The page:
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A TALE OF TWO STORMS...

A little storm brought some big results to parts of my area overnight. Showers and some strong thunderstorms erupted along the confluence of a potent low level jet and a nearly stationary front draped out close to I-80. Not only were there bands of downpours and heavy rain, some of the stronger updrafts spit out some decent hail and vivid lightning. Several thunderstorm warnings were issued. A sure sign of spring in the Midwest. While some areas saw rains greater than an inch, other spots saw little if any. Feast or famine.


By daybreak Saturday, the worst of the weather has shifted east as a low pressure wave streaks towards Chicago. High pressure approaching from the NW drives the front out of the region and will have it centered in Missouri Saturday night. Even with the return of northerly winds, temperatures won't change much, with highs ranging from the mid 50s up north to the mid 60s in the south. That's actually close to normal, making for a decent Saturday.


Saturday night, the front in Missouri begins to inch north as a warm front. It really comes into play Easter Sunday when warm moist air over-runs it. That results in an abundance of clouds around my region, bringing cool easterly winds in play. The bigger question is whether or not rain can advance into my area Sunday. The EURO shows enough dry air in place to keep the bulk of the showers well to the south, mainly south of HWY 34. The GFS is far more aggressive, forcing the light rain and showers almost to HWY 30 in central Iowa. I suspect with the low levels as dry as the EURO shows, the worst of the (light rain) ends up confined to my far southern counties. Worst case scenario, it gets close to I-80. It also appears that what falls should be mainly in the morning, with a drying trend until later afternoon or evening. Here's what the EURO shows for rain totals Sunday.



How far the rain advances and the amount of dry air will also dictate temperatures Easter Sunday. The GFS with its wetter solution is very chilly with highs mainly in the upper 40s. The EURO allows some filtered sunshine in the north and gets highs in many areas close to 60. I generally don't like east winds for warming unless there is ample sunshine. Thus, I think a compromise might be best here with mostly cloudy skies, some rain south, and highs generally 52-58, coolest where clouds are thicker. If I get beat on the warm side, I'll happily take the hit. Sunday night, rain chances increase, more on that below.


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A TRICKY STORM AHEAD...

It's been four consecutive days now, and I'm still seeing no sign of agreement between models with regard to how a healthy looking storm evolves early next week. The GFS and EURO are in two different worlds, and it's all due to the handling of energy that feeds into the Midwest from the northern and southern branches of the jet. I am amazed at how both models remain staunch in their depictions. I would have expected some sort of merger or tendency for one solution to become dominate. So far, none of that business.


Bottom line, our next precipitation event remains very much open to interpretation. Once again, the primary issue is phasing, how much energy gets bundled into the storm from the northern and southern branches of the jet. The EURO is more split and far more progressive, sending its precipitation through the Midwest Monday. See how its 500mb structure sets up.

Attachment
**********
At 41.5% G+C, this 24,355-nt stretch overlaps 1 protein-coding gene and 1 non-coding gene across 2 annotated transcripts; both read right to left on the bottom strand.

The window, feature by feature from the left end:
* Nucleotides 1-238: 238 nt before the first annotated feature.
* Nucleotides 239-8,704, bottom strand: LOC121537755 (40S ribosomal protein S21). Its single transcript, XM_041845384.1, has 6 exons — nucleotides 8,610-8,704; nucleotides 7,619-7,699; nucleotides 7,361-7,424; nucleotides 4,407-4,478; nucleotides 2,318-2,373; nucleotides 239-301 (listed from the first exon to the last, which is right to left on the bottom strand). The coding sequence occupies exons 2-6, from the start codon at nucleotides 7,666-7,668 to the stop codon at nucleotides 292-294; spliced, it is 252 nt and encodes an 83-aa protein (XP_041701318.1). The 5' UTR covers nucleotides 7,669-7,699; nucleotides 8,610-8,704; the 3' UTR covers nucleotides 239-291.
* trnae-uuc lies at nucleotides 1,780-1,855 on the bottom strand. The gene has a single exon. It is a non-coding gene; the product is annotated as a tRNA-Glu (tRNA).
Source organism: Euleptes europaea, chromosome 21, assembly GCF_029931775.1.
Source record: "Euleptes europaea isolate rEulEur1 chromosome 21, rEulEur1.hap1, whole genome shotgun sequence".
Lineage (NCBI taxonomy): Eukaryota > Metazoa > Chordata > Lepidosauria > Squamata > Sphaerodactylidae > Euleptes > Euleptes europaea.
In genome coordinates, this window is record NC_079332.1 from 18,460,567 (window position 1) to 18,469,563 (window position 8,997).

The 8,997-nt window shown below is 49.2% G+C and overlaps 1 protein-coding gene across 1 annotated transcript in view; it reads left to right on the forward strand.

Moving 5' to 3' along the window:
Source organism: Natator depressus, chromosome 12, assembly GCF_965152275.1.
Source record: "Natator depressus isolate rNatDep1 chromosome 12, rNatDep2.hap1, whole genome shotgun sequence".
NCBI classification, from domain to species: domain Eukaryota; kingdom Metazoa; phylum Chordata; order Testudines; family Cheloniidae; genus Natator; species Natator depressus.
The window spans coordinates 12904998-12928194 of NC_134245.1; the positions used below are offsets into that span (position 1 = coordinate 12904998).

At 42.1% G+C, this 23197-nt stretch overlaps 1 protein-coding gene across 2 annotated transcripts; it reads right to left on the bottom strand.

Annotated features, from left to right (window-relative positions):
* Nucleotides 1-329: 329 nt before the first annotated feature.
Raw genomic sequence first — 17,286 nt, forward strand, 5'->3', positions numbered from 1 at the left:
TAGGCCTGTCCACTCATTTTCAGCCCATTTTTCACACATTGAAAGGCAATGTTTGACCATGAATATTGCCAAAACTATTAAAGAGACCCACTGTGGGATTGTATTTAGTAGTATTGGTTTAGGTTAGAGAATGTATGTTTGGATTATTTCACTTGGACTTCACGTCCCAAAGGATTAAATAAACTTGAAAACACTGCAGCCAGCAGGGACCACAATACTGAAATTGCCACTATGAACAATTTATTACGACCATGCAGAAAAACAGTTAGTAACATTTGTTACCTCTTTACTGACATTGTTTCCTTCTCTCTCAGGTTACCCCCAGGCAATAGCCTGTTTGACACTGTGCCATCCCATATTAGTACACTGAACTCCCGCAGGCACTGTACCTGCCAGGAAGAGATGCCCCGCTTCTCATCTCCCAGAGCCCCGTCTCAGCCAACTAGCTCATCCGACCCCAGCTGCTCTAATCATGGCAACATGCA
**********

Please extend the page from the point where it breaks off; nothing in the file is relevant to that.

Compare that to the GFS below. It's far more aggressive with the southern stream. Notice the closed 500mb low and the consolidation of energy over Iowa.


The injection of colder air on the GFS creates a larger, slower moving disturbance with the potential for heavier rain and even some snow, a consistent look of the GFS the past 4 days. Look at the snow the GFS still cranks out late Monday night, Tuesday morning. I keep expecting that to evaporate...and yet here we are!



At the same time the GFS is reaching peak intensity Tuesday morning, the EURO is rather quiet, showing a more progressive (faster) solution that ends precipitation. It's not a big concession, but the EURO has made a slight move towards the GFS with more development in the southern stream. Even so, it doesn't change the end game much.


The fact remains, I've been waiting for one of these models to man up and show a trend toward the other, and so far after 4 days I'm still waiting. This continues to be a phasing issue, and sooner or later data is going to improve to the point where one solution becomes dominate. Until that happens, this is a low confidence period for timing and precipitation totals and type.


No matter what, Monday and perhaps Tuesday, will see wet conditions. Here's what the models are indicating for precipitation totals Sunday through Wednesday. Personally, I'm not convinced the GFS is on the mark with its heavier totals. That leads me to believe the EURO is more in the ballpark than the EURO, although that is far from certain. Take a look at the difference.


The EURO



The GFS


Then there is the issue of snow. As I've stated for several days, I suspect the GFS is over phased and will not have the cold air to produce what it shows for snow below.


As a result, I like the EURO's less robust solution below, just showing some snow showers or flurries with minimal accumulations in the north. I am very much hoping Saturday's fresh data will put to rest this ongoing contradiction.

With that, my brain is pretty well shot, and it's time to give the thought process a break. Have a fabulous weekend and as always, roll weather...TS

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